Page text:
Wednesday 17 January 2018

Gerry said I exaggerated dangers of cocaine use -- consultant

Ralph Riegel and Fiona Donnelly

ONE of the country's leading anti-cocaine campaigners has revealed the late broadcaster Gerry Ryan accused him of exaggerating the lethal dangers posed by the drug.

Dr Chris Luke, a Cork-based accident and emergency consultant, appeared numerous times on the broadcaster's 2fm radio show to warn of the catastrophic dangers posed by cocaine.

Dr Luke -- who witnessed first hand the effects of cocaine-addiction in the UK -- stressed that the drug was so dangerous that it should be nicknamed "white death".

"He (Gerry Ryan) always said he did not believe me. He felt I was exaggerating it (the dangers of cocaine)," Dr Luke said.

"But the last time I was on his show he said to me: 'Do you know what, Chris, I think you might be right.' That was a few months before he died."

Dr Luke said that, in all such cases, the consequences were tragic both for the individual involved and their families.

"His death was typical of someone who uses cocaine -- it may take a lot of celebrity deaths from cocaine before people begin to realise the dangers," he added.

In December 2007, Irish model and TV personality Katy French died after collapsing and suffering brain damage following the ingestion of cocaine.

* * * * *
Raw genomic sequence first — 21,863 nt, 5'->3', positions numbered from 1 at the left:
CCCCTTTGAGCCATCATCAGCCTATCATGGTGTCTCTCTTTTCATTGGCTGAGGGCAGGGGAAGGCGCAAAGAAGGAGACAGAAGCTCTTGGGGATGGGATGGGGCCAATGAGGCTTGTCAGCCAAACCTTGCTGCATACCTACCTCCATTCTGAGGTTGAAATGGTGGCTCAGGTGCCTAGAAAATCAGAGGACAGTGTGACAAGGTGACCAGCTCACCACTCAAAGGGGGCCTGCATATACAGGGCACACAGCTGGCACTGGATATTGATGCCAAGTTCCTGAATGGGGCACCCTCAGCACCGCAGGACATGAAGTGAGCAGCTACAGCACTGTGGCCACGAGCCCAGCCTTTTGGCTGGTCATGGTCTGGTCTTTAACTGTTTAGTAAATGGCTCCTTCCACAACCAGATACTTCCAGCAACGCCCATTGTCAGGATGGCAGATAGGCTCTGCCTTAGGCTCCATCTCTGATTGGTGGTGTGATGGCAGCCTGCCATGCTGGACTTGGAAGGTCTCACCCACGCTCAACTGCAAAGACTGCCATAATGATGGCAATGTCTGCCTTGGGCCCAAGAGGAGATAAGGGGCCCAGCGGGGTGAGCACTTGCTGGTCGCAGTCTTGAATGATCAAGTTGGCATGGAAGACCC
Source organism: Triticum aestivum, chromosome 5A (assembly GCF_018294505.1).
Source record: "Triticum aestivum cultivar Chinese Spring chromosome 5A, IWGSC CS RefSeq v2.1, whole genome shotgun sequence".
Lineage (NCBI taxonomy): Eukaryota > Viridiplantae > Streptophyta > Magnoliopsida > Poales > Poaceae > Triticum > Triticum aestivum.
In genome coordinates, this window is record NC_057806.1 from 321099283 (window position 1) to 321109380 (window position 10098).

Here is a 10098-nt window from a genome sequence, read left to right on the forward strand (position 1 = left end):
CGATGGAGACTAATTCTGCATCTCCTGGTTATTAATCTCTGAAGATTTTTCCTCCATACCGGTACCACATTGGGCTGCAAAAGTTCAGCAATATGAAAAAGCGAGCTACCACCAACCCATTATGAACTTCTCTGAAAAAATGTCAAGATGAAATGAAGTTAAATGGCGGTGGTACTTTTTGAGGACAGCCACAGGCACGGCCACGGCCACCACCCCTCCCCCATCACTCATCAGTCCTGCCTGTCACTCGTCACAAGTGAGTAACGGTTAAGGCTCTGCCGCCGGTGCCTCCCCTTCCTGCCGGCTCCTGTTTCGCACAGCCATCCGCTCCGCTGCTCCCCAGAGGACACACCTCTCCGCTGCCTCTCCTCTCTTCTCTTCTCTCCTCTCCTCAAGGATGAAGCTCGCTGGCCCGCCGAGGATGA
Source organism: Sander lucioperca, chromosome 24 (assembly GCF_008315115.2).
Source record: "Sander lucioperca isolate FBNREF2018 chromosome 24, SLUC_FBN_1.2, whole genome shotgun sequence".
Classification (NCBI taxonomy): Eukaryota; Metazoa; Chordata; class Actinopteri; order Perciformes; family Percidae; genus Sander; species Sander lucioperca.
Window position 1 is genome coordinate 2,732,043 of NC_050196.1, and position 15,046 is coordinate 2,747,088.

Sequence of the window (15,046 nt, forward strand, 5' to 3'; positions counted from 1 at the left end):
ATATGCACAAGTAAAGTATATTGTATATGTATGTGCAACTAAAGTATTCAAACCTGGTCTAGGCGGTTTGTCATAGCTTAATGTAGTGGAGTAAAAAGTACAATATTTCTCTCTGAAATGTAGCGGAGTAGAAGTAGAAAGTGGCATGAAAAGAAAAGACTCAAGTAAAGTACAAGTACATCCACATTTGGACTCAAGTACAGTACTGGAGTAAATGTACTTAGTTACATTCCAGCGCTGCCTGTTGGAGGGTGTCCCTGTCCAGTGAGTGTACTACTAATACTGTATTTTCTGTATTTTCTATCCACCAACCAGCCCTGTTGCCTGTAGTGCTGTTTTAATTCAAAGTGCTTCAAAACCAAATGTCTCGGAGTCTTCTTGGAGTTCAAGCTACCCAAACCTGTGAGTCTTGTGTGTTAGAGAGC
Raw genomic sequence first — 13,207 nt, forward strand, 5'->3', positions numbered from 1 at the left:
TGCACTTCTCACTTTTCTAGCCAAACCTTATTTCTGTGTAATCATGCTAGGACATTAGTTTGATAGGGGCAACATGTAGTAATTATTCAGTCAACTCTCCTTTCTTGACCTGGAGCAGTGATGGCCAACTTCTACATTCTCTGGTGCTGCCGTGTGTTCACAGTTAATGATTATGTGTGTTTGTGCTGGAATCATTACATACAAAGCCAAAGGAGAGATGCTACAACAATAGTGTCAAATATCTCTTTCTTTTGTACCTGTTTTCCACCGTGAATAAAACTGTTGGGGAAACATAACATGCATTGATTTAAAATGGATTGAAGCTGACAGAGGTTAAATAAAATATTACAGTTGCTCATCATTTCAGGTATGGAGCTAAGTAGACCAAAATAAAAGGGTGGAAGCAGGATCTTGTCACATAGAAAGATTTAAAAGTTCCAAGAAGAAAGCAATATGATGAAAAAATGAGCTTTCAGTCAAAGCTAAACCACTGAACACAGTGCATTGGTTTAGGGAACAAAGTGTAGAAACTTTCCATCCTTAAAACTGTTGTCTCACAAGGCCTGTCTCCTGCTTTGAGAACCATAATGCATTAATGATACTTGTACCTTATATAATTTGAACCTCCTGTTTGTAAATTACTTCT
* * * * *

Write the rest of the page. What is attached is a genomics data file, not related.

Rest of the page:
Dr Luke pointed out that cocaine, when ingested with alcohol, creates an exceptionally dangerous compound.

"(It) can be deadly no matter if it is the first time or the one thousandth time someone uses the drug -- the quantity does not matter at all," he said.

Dr Luke said it could take years for the cocaine epidemic in Ireland to end.

"The nature of drugs such as cocaine and heroin is that they grip people," he told the Irish Independent.

"I think that after Gerry's death people who use cocaine are not going to stop. But hopefully those who don't use it will be scared into not ever taking it."


Dr Luke said cocaine epidemics last about 10 years, during which time there can be a large number of fatalities. He added that the next generation becomes scared when it sees so many people affected by the drug and normally backs away.

"I think we will be waiting for a number of years to pass before we see an end to this epidemic.

"The reality is that cocaine use is now at every level in our society -- (it) is worse than it has ever been," he said.

The consultant said A&E units often had to deal with young men and women who, in a cocaine-induced frenzy, required restraint by four or five staff and then "elephant doses" of sedatives.

Dr Luke said there was strong evidence that much of the violence being dealt with by gardai both on the streets and in homes was linked to cocaine abuse.

Irish Independent

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